If you're still having periods, but you're starting to have some symptoms you're technically not Menopausal yet, because you are still menstruating. We won't declare a woman Menopausal until they haven't had a period for a full 12 months. That's the official diagnosis for Menopause. Until then you're considered Perimenopausal.
While some may think it's a joke, and it's all in your head, it does exist. And it is a medial condition due to a change in your hormones.
Most likely, you're in your 40s (or even mid-late 30s especially after children) and some major or minor things have started changing with your hormones.
"Peri" means "around" as in, lurking near the perimeter and sorta, kinda, sooner-rather-than-later, probably within the next 10 years, your ovaries will pump out their last egg. Then, you'll be out of the grey zone, and clearly in Menopause. But in the meantime, since you're having some Perimenopausal symptoms you could use some help. The more severe your perimenopausal symptoms are, the closer you might be to menopause and the more help you'll need. So read on…
The first clue of Perimenopause is often a change in your periods:
Or maybe your periods are still perfectly predictable (every 28-35 days), but the week before (PMS) is the one that's changing:
Or if you're further down the road, you're probably skipping more periods and might be having more symptoms like:
If you haven't had a menstrual period for over a year, or you've had a total hysterectomy. In both of these cases, you're considered menopausal. The word is interchangeable with postmenopausal.
Menopause refers to a specific point in time: the date of your last period. However, during this home stretch periods were irregular, meaning that you could have ovulated at any time. So to inform you of the possibility of pregnancy, you were considered perimenopausal (“around” menopause) until it was clear that you are no longer ovulating and no longer fertile. This time period has been determined to be 12 months.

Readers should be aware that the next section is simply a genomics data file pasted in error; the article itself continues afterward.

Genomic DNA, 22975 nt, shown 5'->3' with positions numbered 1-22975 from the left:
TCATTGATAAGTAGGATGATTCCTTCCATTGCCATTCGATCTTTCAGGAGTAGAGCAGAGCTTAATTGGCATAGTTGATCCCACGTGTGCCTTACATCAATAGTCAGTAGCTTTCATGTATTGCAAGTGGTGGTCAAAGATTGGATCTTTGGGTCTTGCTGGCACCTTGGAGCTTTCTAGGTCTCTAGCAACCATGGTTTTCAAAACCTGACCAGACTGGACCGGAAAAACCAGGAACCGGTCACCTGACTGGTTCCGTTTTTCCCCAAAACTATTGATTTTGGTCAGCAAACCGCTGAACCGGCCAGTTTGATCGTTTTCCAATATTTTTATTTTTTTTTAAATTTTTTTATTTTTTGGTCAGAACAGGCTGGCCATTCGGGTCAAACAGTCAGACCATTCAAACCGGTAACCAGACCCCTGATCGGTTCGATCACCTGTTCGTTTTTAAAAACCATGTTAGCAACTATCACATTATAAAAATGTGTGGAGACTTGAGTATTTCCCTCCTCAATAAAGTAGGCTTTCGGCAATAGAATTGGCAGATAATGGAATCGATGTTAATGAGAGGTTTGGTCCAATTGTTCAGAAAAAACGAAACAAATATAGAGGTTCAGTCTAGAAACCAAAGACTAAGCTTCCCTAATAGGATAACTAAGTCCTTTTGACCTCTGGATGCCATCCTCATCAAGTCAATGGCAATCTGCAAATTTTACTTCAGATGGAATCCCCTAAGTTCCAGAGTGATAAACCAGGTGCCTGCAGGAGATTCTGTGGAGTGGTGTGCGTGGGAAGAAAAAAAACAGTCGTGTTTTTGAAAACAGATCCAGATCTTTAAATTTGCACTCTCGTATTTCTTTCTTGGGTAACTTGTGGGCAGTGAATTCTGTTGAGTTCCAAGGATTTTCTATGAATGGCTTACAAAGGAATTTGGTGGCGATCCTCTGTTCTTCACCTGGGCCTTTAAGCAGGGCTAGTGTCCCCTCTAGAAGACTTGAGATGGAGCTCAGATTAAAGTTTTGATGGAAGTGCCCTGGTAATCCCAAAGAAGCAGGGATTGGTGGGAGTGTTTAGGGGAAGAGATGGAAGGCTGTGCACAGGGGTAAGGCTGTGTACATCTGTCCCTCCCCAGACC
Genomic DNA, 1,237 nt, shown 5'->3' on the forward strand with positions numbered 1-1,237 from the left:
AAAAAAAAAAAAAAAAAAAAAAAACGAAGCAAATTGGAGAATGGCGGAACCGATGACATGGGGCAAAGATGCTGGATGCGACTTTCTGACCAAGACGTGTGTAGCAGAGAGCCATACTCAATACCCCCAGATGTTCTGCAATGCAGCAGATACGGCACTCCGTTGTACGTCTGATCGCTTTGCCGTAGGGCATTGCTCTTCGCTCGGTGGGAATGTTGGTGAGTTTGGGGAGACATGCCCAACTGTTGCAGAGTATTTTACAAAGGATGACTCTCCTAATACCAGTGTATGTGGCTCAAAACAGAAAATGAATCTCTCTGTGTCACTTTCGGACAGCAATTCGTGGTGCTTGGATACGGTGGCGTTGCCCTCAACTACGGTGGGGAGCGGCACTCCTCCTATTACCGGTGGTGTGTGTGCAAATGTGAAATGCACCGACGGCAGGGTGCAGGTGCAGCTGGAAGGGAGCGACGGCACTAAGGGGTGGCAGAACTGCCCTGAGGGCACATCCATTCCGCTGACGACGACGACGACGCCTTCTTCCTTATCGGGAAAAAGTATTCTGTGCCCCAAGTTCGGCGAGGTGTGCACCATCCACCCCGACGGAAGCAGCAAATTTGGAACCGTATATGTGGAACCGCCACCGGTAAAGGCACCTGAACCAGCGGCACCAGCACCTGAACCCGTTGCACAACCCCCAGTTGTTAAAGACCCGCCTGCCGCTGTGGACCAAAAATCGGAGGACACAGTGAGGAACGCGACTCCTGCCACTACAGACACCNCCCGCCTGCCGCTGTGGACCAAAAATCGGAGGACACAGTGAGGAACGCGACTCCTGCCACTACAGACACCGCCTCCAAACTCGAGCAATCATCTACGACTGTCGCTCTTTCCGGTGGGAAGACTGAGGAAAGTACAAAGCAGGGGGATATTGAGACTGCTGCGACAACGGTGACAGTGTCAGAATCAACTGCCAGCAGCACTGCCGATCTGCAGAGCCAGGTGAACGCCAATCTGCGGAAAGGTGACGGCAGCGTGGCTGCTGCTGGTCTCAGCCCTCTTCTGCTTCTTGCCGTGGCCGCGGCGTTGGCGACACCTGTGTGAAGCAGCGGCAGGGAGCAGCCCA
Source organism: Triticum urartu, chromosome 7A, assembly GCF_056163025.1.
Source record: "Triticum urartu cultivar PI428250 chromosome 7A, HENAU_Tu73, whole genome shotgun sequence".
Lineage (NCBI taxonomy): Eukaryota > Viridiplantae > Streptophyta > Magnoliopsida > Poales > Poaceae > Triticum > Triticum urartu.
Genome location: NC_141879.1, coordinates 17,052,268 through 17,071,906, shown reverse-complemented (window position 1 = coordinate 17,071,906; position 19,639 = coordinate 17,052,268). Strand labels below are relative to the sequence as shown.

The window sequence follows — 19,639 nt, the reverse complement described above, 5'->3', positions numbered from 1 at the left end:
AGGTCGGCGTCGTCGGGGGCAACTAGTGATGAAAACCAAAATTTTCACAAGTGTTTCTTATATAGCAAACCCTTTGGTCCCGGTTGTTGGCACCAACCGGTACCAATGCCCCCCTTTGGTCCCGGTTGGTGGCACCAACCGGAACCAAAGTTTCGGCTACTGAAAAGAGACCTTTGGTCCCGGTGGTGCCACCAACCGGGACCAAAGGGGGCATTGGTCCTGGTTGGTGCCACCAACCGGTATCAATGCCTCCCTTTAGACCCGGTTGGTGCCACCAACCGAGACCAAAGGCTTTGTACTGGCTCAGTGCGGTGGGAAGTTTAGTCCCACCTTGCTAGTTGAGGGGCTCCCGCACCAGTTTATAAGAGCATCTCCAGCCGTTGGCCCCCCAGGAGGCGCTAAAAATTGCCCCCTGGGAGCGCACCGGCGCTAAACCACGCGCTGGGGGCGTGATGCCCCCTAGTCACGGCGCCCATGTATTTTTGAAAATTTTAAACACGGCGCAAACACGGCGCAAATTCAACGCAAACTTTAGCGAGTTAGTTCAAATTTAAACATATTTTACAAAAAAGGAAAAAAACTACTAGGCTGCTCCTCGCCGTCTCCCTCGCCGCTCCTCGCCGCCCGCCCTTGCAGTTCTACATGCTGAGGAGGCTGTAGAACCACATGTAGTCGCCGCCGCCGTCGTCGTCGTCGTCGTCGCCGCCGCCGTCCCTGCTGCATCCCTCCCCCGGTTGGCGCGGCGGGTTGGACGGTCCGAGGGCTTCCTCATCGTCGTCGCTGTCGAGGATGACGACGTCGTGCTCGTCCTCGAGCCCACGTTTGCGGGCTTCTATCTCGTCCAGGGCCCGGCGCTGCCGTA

So, the actual diagnosis of Menopause is the absence of periods for one year.
In the case of a total hysterectomy, you no longer have ovaries, so you will not be having any more periods, and we don’t have to wait the full 12 months to diagnose you. As a matter of fact, early treatment is the best intervention to minimize or avoid all menopausal symptoms. If you’ve gone through menopause naturally, you’ve had an interesting year of either bleeding all the time, or you started skipping periods every few months.
The average age of menopause is 51, but don’t worry if you’re younger or older than this. The treatment is essentially the same: reduce symptoms and increase your quality of life for the long haul.
What about the term post menopausal? It’s essentially the same as menopausal, the terms are used interchangeably.
The 1-10 years leading up to menopause when women experience all sorts of symptoms, that's perimenopausal.
And if it’s been a year since your last period, you’re menopausal or post menopausal.
Once deemed menopausal many of you may feel a sense of relief: no more PMS, no more monthly cycles, and best of all—no more periods! Many of your perimenopausal symptoms may have subsided, even without treatment. However, you may still be suffering from hot flashes and night sweats, or maybe they’ve just begun. The most common menopausal symptoms are the following:
Longer term degenerative issues can also appear:
The best way to minimize these menopausal symptoms is to have been treated during the perimenopausal years. That’s why I’ve started The (Stop) Hot Flash Movement, so that women can heed the warning signs and feel better at the first sign of symptoms, then the final transition into menopause is fairly smooth. However, many women don’t seek medical help until they have been post-menopausal for years, and they’re just not feeling better. If this is you, hang in there, over the next few weeks and months I’m going to go over all the possible symptoms of menopause, the long-term effects of hormone deficiencies, and the myriad treatment options and solutions, as well as how to talk to your own doctor to get the help you need.
Things have changed and there's no turning back...
Actually there are many ways to turn back, so don’t be discouraged. And don’t listen to any of these responses from your doctor:
Do not settle for anything less than optimal health!
Over the next several months we will be sharing information on every possible topic relating to Perimenopause/Menopause. We’ll help you understand what your body (and mind) are trying to tell you. We’ll give you lots of options for treatment. And we’ll provide you with all the tools you need to heal yourself and work with your doctor.
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